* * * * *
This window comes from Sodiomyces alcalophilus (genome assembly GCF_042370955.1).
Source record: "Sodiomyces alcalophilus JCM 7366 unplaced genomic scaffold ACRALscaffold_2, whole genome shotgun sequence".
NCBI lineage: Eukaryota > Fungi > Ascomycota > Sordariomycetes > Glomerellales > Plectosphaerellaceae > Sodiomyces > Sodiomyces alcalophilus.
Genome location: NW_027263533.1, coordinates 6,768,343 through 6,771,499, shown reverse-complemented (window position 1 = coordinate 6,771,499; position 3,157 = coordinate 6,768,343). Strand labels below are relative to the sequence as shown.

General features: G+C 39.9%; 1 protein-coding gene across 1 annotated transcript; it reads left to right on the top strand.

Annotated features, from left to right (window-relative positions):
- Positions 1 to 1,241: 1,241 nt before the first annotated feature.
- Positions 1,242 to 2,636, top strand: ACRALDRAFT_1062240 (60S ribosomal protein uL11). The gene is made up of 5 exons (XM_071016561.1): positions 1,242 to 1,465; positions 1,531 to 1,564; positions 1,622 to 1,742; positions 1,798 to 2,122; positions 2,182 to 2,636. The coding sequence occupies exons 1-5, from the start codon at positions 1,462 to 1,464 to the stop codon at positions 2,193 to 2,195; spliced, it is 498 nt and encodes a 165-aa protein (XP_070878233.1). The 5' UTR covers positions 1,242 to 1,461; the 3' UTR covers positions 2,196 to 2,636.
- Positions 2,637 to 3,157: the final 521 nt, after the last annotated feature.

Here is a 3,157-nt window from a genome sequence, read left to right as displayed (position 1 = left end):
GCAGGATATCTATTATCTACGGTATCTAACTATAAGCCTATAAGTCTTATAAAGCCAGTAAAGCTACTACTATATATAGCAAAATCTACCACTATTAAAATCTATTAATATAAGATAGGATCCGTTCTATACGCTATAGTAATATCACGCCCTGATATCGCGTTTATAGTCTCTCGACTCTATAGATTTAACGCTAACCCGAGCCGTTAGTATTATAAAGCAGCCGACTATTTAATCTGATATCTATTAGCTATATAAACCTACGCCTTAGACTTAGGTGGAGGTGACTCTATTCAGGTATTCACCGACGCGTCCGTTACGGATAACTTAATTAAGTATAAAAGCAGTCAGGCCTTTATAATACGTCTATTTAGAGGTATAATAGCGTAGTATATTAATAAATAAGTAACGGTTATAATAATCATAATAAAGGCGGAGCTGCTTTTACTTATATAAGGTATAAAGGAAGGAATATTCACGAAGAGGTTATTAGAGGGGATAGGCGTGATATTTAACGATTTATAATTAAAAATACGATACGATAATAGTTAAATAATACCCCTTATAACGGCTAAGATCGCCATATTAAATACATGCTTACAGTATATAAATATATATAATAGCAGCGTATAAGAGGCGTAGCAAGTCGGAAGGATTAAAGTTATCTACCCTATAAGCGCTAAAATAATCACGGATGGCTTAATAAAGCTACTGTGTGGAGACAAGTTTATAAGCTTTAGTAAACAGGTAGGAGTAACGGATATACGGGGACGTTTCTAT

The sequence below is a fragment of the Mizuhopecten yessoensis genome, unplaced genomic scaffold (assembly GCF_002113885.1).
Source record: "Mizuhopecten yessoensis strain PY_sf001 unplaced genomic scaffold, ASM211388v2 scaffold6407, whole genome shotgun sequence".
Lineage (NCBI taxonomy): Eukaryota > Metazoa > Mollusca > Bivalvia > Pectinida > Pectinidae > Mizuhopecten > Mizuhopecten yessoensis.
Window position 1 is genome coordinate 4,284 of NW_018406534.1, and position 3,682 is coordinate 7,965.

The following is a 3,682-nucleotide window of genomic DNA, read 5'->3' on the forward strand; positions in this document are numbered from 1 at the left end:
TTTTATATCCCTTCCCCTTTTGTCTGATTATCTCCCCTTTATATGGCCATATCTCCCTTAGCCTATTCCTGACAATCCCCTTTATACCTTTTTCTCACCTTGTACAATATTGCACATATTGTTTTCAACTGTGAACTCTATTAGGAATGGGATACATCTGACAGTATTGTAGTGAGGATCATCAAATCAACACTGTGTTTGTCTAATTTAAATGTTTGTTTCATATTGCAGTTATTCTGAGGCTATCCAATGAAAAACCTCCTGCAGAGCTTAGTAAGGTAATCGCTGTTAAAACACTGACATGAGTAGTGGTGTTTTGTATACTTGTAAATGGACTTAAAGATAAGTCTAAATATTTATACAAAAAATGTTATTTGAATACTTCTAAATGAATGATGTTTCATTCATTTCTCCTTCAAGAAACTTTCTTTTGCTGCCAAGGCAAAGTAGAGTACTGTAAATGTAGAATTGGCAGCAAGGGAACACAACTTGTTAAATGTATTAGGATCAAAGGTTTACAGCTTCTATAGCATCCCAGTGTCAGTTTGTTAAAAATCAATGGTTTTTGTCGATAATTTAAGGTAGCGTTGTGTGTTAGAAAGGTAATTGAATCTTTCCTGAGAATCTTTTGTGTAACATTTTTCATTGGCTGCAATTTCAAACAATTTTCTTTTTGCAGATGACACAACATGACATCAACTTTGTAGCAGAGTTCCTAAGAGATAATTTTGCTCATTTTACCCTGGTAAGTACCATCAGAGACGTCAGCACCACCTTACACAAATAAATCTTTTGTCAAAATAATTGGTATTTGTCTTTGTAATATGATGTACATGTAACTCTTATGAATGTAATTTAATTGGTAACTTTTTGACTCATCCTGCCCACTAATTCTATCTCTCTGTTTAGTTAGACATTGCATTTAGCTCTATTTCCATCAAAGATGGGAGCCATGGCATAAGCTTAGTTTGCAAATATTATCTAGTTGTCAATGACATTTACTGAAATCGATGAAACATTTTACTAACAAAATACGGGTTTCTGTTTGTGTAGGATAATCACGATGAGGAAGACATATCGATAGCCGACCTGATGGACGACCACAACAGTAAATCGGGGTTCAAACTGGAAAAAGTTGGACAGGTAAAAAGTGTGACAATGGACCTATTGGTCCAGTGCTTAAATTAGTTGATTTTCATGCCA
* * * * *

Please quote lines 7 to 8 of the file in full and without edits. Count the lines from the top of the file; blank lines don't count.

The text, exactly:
- Positions 1 to 1,241: 1,241 nt before the first annotated feature.
- Positions 1,242 to 2,636, top strand: ACRALDRAFT_1062240 (60S ribosomal protein uL11). The gene is made up of 5 exons (XM_071016561.1): positions 1,242 to 1,465; positions 1,531 to 1,564; positions 1,622 to 1,742; positions 1,798 to 2,122; positions 2,182 to 2,636. The coding sequence occupies exons 1-5, from the start codon at positions 1,462 to 1,464 to the stop codon at positions 2,193 to 2,195; spliced, it is 498 nt and encodes a 165-aa protein (XP_070878233.1). The 5' UTR covers positions 1,242 to 1,461; the 3' UTR covers positions 2,196 to 2,636.